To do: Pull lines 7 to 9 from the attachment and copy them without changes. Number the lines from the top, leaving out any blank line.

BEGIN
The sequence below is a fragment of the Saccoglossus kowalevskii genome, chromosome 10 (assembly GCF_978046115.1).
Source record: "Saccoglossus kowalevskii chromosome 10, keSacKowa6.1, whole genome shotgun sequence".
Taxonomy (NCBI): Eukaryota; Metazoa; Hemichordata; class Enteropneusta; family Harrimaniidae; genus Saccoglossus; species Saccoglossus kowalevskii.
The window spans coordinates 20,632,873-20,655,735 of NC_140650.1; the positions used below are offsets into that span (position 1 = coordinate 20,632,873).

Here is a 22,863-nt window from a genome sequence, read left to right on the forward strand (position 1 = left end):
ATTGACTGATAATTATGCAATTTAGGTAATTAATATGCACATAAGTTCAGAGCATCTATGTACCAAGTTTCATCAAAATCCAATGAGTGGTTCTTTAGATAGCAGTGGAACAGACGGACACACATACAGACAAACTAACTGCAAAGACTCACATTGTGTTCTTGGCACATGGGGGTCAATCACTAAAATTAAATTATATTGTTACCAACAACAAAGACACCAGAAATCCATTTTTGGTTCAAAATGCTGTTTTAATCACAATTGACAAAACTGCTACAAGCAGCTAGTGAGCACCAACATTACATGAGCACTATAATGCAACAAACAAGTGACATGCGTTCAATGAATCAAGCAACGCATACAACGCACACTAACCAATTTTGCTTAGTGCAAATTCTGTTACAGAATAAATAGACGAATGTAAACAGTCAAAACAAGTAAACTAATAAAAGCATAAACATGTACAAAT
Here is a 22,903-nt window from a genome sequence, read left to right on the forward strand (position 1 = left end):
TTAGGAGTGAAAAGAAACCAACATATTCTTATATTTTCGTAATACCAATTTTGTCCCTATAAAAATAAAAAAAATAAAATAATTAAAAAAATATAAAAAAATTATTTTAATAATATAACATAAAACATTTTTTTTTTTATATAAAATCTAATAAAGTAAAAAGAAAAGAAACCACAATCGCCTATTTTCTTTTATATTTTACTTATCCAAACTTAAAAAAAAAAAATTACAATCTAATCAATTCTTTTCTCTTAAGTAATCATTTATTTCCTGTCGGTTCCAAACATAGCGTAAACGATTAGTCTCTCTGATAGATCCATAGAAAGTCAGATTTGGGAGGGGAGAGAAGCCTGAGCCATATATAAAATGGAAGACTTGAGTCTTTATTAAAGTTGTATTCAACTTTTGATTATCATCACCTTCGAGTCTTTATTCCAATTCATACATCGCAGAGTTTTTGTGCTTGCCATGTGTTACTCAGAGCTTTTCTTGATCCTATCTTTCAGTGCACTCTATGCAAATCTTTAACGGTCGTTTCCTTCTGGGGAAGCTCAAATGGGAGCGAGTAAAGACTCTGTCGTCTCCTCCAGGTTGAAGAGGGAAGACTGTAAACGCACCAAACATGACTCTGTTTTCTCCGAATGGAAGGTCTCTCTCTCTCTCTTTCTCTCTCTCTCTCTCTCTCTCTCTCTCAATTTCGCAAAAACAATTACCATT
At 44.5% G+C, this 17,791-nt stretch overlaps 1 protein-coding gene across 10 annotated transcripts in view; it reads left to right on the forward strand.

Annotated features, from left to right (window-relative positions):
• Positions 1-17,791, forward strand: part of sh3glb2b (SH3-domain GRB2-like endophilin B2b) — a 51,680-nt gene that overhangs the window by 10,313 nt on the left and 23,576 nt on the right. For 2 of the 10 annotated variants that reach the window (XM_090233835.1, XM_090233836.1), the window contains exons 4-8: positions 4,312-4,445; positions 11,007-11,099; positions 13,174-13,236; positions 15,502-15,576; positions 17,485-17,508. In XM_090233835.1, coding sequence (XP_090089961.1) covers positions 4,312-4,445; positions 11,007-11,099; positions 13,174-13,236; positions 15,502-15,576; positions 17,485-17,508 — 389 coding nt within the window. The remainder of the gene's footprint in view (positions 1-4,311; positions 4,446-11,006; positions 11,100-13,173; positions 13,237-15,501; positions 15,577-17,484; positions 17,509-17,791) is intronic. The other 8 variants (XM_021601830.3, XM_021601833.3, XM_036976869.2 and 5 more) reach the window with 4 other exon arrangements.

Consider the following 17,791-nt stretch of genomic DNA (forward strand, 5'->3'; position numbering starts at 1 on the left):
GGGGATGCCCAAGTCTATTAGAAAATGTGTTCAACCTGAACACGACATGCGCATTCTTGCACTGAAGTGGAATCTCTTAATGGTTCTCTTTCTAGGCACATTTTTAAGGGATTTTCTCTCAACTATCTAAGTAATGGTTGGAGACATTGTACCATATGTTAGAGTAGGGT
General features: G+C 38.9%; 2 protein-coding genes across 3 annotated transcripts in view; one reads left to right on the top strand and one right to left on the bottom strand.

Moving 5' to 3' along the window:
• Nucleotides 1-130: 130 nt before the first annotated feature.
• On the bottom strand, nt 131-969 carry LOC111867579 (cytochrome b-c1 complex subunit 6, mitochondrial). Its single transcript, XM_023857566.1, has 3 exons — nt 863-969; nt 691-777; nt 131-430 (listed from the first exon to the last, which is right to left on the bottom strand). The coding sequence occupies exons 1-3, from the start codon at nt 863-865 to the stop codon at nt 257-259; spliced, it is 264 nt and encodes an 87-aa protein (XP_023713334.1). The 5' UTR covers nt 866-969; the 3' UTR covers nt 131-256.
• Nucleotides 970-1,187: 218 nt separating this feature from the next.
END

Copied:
Here is a 22,903-nt window from a genome sequence, read left to right on the forward strand (position 1 = left end):
TTAGGAGTGAAAAGAAACCAACATATTCTTATATTTTCGTAATACCAATTTTGTCCCTATAAAAATAAAAAAAATAAAATAATTAAAAAAATATAAAAAAATTATTTTAATAATATAACATAAAACATTTTTTTTTTTATATAAAATCTAATAAAGTAAAAAGAAAAGAAACCACAATCGCCTATTTTCTTTTATATTTTACTTATCCAAACTTAAAAAAAAAAAATTACAATCTAATCAATTCTTTTCTCTTAAGTAATCATTTATTTCCTGTCGGTTCCAAACATAGCGTAAACGATTAGTCTCTCTGATAGATCCATAGAAAGTCAGATTTGGGAGGGGAGAGAAGCCTGAGCCATATATAAAATGGAAGACTTGAGTCTTTATTAAAGTTGTATTCAACTTTTGATTATCATCACCTTCGAGTCTTTATTCCAATTCATACATCGCAGAGTTTTTGTGCTTGCCATGTGTTACTCAGAGCTTTTCTTGATCCTATCTTTCAGTGCACTCTATGCAAATCTTTAACGGTCGTTTCCTTCTGGGGAAGCTCAAATGGGAGCGAGTAAAGACTCTGTCGTCTCCTCCAGGTTGAAGAGGGAAGACTGTAAACGCACCAAACATGACTCTGTTTTCTCCGAATGGAAGGTCTCTCTCTCTCTCTTTCTCTCTCTCTCTCTCTCTCTCTCTCTCAATTTCGCAAAAACAATTACCATT
At 44.5% G+C, this 17,791-nt stretch overlaps 1 protein-coding gene across 10 annotated transcripts in view; it reads left to right on the forward strand.